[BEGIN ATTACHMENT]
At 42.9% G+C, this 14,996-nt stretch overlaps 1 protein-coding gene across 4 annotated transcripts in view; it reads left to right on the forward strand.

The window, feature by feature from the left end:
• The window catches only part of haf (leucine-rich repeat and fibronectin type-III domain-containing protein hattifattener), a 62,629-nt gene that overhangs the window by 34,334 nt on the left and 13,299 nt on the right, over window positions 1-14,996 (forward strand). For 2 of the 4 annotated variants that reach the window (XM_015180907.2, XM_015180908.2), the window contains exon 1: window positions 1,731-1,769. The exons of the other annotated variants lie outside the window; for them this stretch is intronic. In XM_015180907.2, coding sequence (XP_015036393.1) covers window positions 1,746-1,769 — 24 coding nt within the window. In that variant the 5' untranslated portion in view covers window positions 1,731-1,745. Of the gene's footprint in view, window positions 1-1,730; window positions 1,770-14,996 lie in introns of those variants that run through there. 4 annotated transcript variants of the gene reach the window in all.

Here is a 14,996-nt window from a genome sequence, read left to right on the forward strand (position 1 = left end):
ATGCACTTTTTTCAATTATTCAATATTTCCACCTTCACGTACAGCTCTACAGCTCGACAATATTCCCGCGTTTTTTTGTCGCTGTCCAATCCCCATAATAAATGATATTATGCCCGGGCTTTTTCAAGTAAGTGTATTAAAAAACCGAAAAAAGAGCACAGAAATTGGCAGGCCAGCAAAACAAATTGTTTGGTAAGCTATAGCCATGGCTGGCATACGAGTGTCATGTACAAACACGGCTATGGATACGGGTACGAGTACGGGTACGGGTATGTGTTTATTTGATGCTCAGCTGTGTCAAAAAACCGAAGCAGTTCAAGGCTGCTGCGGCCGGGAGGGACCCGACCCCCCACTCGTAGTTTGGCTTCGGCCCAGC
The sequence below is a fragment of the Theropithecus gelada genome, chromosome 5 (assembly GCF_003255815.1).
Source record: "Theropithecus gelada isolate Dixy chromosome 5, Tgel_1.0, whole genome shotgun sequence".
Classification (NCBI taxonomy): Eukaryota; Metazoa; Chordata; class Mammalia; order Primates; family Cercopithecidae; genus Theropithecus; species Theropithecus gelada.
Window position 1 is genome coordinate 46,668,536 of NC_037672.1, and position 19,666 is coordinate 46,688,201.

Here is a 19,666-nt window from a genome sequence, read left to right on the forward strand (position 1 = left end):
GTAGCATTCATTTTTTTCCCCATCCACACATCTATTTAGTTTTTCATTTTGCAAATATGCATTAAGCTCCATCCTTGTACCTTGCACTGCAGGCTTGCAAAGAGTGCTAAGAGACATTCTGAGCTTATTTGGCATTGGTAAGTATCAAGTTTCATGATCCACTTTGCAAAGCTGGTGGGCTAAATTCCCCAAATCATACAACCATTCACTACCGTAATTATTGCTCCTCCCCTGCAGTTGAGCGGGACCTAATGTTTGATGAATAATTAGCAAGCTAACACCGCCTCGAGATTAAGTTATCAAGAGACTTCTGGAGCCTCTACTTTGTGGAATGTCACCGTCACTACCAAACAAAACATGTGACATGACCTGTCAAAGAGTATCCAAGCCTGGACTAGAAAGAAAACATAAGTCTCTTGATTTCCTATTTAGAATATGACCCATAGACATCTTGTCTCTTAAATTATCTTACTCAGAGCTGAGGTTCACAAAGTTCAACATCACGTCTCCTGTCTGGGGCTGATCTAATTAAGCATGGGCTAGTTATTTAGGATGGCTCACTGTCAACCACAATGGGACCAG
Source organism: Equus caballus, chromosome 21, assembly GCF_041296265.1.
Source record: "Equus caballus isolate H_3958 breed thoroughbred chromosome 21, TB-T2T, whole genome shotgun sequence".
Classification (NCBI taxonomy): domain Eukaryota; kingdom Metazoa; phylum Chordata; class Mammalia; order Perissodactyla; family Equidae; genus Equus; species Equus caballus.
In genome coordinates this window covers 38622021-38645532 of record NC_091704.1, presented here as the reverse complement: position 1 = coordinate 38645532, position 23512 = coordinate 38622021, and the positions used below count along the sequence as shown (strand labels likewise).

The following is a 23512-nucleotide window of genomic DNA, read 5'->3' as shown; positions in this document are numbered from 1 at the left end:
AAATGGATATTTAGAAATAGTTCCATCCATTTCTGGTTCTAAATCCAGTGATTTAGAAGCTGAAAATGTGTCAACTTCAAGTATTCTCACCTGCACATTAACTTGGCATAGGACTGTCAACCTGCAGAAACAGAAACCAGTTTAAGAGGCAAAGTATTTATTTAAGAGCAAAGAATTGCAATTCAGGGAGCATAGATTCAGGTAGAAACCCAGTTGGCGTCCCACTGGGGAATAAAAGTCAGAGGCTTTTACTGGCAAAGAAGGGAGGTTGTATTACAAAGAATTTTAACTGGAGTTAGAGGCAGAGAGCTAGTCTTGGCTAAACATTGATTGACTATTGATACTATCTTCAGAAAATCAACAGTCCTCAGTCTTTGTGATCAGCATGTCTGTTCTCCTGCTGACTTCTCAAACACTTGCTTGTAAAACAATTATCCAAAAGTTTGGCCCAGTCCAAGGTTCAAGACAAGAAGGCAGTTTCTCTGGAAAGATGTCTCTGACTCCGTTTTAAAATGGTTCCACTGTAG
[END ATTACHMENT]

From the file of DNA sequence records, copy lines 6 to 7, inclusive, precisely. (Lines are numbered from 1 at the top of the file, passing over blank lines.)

The sequence below is a fragment of the Theropithecus gelada genome, chromosome 5 (assembly GCF_003255815.1).
Source record: "Theropithecus gelada isolate Dixy chromosome 5, Tgel_1.0, whole genome shotgun sequence".